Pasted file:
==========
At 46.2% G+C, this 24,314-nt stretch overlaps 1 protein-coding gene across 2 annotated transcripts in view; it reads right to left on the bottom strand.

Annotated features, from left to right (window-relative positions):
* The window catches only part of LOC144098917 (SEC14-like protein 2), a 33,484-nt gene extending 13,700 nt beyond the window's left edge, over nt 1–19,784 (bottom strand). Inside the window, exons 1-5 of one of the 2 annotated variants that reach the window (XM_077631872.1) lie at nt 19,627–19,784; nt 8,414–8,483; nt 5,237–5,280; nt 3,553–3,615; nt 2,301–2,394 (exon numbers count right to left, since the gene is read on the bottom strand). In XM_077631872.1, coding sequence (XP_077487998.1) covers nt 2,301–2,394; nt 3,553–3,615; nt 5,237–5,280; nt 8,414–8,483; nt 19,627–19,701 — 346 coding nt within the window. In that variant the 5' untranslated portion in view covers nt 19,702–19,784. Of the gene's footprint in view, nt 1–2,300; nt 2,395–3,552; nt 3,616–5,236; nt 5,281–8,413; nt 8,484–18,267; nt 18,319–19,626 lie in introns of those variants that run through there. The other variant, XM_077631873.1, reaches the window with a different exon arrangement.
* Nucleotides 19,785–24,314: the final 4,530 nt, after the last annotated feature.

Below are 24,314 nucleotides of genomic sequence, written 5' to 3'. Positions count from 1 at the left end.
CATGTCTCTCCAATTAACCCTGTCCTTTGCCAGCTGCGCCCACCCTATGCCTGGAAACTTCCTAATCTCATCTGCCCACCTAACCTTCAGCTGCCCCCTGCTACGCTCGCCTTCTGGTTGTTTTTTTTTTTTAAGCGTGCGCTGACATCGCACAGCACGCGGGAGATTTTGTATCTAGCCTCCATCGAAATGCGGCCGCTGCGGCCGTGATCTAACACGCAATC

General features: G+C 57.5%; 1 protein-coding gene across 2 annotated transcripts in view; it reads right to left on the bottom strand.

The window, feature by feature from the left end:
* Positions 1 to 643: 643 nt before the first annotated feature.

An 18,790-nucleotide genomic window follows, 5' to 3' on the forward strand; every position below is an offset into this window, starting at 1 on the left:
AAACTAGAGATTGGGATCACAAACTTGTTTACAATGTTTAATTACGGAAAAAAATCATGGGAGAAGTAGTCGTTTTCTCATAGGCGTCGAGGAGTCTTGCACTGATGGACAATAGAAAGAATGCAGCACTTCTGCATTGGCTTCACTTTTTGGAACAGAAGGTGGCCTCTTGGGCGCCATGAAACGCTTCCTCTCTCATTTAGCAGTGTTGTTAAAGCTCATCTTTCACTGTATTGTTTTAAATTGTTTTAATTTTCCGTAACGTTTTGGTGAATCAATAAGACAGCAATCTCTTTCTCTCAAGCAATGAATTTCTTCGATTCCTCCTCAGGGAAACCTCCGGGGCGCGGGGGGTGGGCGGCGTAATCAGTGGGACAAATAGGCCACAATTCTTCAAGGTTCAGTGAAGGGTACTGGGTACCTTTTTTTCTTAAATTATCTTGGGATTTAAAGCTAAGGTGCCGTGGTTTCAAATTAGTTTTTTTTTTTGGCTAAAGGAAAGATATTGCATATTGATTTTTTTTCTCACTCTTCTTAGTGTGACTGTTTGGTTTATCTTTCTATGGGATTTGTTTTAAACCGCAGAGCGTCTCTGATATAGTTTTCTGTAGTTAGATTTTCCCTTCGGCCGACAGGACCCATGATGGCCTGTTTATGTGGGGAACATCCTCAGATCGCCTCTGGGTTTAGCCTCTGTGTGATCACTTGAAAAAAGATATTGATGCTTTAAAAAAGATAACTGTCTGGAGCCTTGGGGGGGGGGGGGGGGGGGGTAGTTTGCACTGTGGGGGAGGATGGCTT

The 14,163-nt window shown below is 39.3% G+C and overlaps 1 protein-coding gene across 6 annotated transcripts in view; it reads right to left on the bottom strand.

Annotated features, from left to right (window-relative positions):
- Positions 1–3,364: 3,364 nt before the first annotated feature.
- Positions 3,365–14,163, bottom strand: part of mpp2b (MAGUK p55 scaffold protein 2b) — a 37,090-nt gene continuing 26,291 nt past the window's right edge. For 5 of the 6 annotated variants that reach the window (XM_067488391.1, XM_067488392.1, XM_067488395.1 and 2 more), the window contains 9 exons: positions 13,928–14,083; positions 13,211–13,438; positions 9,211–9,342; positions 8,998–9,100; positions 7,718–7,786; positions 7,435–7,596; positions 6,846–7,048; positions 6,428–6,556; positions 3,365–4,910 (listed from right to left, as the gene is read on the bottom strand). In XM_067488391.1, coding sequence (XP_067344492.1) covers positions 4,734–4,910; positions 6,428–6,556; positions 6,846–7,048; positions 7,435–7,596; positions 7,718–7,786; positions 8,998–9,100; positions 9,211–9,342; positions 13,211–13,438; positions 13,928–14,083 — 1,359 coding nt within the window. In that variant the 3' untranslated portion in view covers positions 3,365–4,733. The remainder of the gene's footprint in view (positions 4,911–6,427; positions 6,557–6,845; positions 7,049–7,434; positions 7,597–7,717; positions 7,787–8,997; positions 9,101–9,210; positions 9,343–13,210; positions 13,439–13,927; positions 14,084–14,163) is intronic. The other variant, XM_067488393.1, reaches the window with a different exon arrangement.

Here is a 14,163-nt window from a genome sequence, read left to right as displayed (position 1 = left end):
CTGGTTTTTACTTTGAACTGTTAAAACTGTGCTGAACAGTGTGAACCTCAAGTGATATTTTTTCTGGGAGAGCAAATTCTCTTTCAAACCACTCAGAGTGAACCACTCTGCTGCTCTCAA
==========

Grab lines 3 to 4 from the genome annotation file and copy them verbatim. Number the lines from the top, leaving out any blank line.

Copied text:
* The window catches only part of LOC144098917 (SEC14-like protein 2), a 33,484-nt gene extending 13,700 nt beyond the window's left edge, over nt 1–19,784 (bottom strand). Inside the window, exons 1-5 of one of the 2 annotated variants that reach the window (XM_077631872.1) lie at nt 19,627–19,784; nt 8,414–8,483; nt 5,237–5,280; nt 3,553–3,615; nt 2,301–2,394 (exon numbers count right to left, since the gene is read on the bottom strand). In XM_077631872.1, coding sequence (XP_077487998.1) covers nt 2,301–2,394; nt 3,553–3,615; nt 5,237–5,280; nt 8,414–8,483; nt 19,627–19,701 — 346 coding nt within the window. In that variant the 5' untranslated portion in view covers nt 19,702–19,784. Of the gene's footprint in view, nt 1–2,300; nt 2,395–3,552; nt 3,616–5,236; nt 5,281–8,413; nt 8,484–18,267; nt 18,319–19,626 lie in introns of those variants that run through there. The other variant, XM_077631873.1, reaches the window with a different exon arrangement.
* Nucleotides 19,785–24,314: the final 4,530 nt, after the last annotated feature.